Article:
The Domesday Survey
The manor of hayes belonged to the Archbishops of Canterbury as we have already seen. The Precinct of Norwood was merely an outlying part pf the parish and for some time no separate priest was appointed to serve the people of the precinct.
Twenty years after the Norman Conquest the Domesday Survey was made. This survey examined the value of much of the land in the country and estimated how much each part was worth to the king. For Hayes we read:
‘Archbishop Lanfranc holds Hayes for 59 hides [ = 7,080 acres ], there is land for 40 ploughs [ i.e. pasture and woodland are excluded ].
The demense comprises 12 hides [ = 1,440 acres ] and there are 2 ploughs there.
Among the freemen and villeins there are 26 ploughs, and there could be 12 more.
A priest has one hide [ = 120 acres ] there; and 3 knights 6 ½ hides [ = 780 acres ]; and 20 villeins each one virgate of land [ = 30 acres ]; and 40 villeins each ½ a virgate [ = 15 acres ]; and 16 bordars [ small-holders ] with 2 hides [ = 240 acres ].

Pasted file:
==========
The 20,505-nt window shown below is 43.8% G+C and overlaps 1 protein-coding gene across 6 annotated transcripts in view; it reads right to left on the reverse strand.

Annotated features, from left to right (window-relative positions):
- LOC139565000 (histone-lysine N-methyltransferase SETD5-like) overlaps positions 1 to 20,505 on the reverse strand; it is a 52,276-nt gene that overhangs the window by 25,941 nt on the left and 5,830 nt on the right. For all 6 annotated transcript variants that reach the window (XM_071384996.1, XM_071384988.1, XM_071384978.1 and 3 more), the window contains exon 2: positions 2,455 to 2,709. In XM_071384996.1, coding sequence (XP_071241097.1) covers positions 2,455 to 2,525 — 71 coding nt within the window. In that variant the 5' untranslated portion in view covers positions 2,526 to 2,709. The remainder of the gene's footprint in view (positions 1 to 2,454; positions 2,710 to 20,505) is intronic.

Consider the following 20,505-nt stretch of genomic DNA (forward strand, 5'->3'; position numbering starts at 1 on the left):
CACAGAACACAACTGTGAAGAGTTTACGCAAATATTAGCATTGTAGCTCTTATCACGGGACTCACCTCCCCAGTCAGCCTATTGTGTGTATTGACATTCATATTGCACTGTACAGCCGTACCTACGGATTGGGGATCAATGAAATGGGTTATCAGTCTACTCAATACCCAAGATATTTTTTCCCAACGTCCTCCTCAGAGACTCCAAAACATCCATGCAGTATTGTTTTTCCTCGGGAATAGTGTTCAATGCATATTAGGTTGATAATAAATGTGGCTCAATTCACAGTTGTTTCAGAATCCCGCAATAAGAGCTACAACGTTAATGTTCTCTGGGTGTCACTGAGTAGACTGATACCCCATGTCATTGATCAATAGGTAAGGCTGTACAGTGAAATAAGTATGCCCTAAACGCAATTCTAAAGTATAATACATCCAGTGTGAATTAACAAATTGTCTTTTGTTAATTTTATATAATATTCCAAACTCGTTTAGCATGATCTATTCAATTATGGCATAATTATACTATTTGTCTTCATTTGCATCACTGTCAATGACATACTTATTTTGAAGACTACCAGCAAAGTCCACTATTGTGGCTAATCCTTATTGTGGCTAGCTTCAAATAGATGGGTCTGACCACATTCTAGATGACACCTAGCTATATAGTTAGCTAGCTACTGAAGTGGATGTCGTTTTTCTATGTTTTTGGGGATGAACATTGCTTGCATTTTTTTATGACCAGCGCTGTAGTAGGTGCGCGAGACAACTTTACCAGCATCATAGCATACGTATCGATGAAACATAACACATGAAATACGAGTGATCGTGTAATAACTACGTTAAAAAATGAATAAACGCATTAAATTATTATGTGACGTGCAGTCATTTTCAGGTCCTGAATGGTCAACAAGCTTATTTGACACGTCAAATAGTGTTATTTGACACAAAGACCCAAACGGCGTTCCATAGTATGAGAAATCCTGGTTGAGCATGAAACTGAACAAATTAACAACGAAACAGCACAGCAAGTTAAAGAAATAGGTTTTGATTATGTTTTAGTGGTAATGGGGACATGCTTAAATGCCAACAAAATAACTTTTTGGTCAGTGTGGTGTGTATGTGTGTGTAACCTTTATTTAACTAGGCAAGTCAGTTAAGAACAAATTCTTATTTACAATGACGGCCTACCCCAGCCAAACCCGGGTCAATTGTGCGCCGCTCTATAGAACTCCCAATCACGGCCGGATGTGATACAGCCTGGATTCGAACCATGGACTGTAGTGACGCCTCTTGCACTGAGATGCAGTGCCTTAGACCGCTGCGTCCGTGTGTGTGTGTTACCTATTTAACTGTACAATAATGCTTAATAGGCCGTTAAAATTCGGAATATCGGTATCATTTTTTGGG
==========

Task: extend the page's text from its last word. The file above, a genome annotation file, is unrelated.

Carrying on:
There are 12 cottagers [ small-holders less exalted than bordars ] and 2 serfs. There is a mill of 4/- [ taxable rate ] and meadow for one plough. Pasture for cattle of the vill [ manor ], wood for 400 pigs and [ valued at ] 3 /-.
With all its profits it is worth £30, but yields only £12; in the time of King Edward £40. Archbishop Stigand used to hold this manor’.
The extent of the manor lands, you will notice, had greatly decreased since the days of Werhard. What happened to the other land is unimaginable: the church rarely sold land or gave it away. It looks likely that the figure given in Werhard’s will is an error arising in transcribing, for the original document does not survive. Lysons10 quotes 32 hides as the area of Werhard’s estate but reference to the extant copy of the will makes it clear that this figure refers only to a small part of the property.